Fifth, do not abbreviate. Although it may seem more efficient to label axes with "nmbr.," "app.," and "bus," doing so forces readers to unconsciously pause while reading the chart, an unnecessary distraction from the data. Also, abbreviations look sloppy. Of course, any rule has exceptions. For example, most people understand that % stands for "percentage" and that IT denotes "information technology." In most cases, though, try expanding all abbreviations. If narrow space on the y-axis forces an abbreviation, try giving the axis more breathing room by widening the left margin.

Sixth, use simple and consistent fonts. Charts are not the place to trot out that new typeface downloaded from the Internet. Use classic sans-serif typefaces like Helvetica, Franklin Gothic, or plain old Arial. In addition, keeping text the same size throughout the chart helps readers focus on the data, rather than the labels. Therefore, as a general rule, all labels other than the title (axes, data, subtitles) should be the same size and font. For printed documents, I recommend 9-point Helvetica plain or 9-point Arial plain. For space-constrained exhibits, the "narrow" versions of these fonts work pretty well, too. Opinions differ on correct formatting of titles; I prefer to make them the same size and font as the other labels, but in boldface.

Finally, cite any data sources used to make exhibits. To make a citation, place a small, short caption at the bottom of the exhibit. A simple "Source: Security Metrics Study (1999–2004), Andrew Jaquith Institute" in 6-point type (or something similar) works nicely. In addition to making the exhibit look more official, the caption provides valuable information to readers about sources and methods.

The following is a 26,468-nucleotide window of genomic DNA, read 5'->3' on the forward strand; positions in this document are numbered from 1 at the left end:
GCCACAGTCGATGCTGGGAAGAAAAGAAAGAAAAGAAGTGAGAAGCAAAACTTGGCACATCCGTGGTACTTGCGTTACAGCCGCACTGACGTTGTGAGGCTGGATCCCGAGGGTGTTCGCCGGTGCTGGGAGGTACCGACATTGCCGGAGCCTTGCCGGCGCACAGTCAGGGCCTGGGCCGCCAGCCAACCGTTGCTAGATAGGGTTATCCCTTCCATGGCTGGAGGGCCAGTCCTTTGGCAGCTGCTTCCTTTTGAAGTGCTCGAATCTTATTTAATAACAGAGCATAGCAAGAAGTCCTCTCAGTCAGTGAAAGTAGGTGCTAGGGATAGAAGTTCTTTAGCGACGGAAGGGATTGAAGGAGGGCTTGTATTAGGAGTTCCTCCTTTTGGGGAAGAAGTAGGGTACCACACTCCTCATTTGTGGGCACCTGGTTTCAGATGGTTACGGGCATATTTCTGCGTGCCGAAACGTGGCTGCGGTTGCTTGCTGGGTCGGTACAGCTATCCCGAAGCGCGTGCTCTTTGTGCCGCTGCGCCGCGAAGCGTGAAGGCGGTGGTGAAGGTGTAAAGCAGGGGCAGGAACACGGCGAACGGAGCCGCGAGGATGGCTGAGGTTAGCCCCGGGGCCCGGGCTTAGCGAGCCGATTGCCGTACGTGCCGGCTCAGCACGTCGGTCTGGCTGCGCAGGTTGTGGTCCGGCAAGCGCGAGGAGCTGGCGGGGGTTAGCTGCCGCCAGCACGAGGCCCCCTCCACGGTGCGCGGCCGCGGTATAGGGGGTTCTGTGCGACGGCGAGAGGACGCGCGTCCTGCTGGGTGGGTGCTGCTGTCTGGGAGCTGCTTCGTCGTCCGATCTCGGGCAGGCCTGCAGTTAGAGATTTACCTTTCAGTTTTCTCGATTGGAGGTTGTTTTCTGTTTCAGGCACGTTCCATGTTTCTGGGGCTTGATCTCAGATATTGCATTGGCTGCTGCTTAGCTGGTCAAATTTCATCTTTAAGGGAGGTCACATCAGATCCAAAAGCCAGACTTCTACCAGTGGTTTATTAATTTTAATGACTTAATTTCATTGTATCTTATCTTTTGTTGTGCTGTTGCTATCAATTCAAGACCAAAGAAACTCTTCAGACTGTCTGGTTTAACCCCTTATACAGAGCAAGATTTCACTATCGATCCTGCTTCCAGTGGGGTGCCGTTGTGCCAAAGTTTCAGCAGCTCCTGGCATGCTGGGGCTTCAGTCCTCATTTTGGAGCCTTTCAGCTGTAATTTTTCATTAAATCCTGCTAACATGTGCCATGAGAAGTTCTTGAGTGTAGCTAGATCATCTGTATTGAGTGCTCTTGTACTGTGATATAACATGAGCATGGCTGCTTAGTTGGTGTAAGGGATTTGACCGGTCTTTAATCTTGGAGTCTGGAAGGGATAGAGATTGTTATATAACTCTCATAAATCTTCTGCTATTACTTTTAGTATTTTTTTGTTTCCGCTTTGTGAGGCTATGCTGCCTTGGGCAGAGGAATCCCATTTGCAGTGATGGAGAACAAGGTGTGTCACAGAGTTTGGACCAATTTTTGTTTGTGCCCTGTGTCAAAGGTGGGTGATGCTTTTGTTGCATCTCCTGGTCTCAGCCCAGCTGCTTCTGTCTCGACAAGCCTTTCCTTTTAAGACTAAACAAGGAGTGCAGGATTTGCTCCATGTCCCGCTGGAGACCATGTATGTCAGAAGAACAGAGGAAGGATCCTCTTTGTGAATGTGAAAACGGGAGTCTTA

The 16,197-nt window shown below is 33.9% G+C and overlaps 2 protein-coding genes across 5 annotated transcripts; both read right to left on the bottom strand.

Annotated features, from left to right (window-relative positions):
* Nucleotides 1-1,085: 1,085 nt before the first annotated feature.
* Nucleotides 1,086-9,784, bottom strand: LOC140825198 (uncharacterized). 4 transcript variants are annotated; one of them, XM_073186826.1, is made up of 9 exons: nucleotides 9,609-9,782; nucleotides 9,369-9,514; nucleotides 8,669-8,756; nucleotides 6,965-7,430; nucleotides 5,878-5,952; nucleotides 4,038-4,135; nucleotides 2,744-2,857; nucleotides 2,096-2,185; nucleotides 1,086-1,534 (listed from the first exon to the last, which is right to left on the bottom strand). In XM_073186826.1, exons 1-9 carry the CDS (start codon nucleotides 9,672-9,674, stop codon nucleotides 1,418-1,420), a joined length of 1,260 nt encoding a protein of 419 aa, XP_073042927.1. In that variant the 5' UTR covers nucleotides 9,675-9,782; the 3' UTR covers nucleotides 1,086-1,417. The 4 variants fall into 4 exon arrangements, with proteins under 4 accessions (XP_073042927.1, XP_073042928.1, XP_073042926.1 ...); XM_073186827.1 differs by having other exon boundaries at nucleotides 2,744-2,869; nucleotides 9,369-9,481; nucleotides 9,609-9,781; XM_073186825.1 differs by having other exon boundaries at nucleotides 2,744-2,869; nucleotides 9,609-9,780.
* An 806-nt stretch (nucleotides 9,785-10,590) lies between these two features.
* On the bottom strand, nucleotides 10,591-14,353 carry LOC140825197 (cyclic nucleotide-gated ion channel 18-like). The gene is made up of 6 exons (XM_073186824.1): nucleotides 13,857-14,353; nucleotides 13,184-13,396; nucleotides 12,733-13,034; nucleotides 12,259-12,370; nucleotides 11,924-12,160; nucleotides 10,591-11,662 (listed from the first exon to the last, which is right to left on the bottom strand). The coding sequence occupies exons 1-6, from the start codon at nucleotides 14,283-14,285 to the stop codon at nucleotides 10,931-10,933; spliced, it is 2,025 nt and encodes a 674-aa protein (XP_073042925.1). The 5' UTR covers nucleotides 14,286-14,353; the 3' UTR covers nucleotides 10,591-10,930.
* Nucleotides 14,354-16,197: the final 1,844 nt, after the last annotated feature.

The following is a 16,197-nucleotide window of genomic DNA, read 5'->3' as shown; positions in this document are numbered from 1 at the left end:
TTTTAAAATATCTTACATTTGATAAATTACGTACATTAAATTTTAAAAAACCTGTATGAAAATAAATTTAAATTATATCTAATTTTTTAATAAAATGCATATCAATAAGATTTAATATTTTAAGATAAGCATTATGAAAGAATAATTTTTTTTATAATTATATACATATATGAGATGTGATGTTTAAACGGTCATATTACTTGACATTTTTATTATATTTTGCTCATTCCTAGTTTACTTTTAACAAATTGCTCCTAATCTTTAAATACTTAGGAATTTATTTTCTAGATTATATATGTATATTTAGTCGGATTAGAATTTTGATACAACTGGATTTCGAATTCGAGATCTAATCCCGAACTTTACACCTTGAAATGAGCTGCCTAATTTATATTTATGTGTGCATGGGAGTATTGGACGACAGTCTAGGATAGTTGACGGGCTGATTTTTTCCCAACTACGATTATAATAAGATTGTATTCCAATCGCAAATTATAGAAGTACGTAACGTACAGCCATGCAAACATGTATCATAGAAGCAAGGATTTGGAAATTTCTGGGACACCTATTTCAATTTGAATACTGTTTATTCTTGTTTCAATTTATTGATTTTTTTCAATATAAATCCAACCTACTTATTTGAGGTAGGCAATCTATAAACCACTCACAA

Although my suggested design guidelines may seem onerous, when followed they can dramatically improve the look and feel of metrics exhibits. For example, consider the very basic password-quality data set in Table 6-1.3 The analyst has decided to create a graphical exhibit for management showing the results of the latest password audit. He fires up Excel and selects a standard bar chart (formatted in 3-D because it "looks cool"). Figure 6-1 shows what Excel disgorges when using default settings.

What is wrong with this picture? All sorts of things:

  • Gratuitous 3-D effect
  • Abbreviated category names
  • Unnecessary legend
  • Grid lines add no value
  • Distracting shadows and background
  • No data labels

Let's clean this up. Figure 6-2 shows a redrawn version of the exhibit. I made quite a few changes:

  • Specified a sensible chart title indicating what the exhibit signifies—"Results of Password Audit by Department"—and a relevant time interval—"March 2005."
  • Added a y-axis label, "Number of Weak Passwords."
  • Eliminated the horizontal grid lines.
  • Removed the series legend.
  • Added data labels above each bar.
  • Removed the tick marks from both the x- and y-axes.
  • Removed the series border around each bar and changed the color from lilac to navy blue.
  • Harmonized all labels to use the same typeface (Arial instead of Verdana), size (9-point), and style (plain, except for the title in boldface). Also, cleared the "auto-scale" check box for all text items.
  • Removed the plot area border and background fill.
  • Removed the chart area border and background fill.

Chapter 6: 'Visualization'

Visit the Addison-Wesley Professional website for a detailed description and to learn how to purchase this title.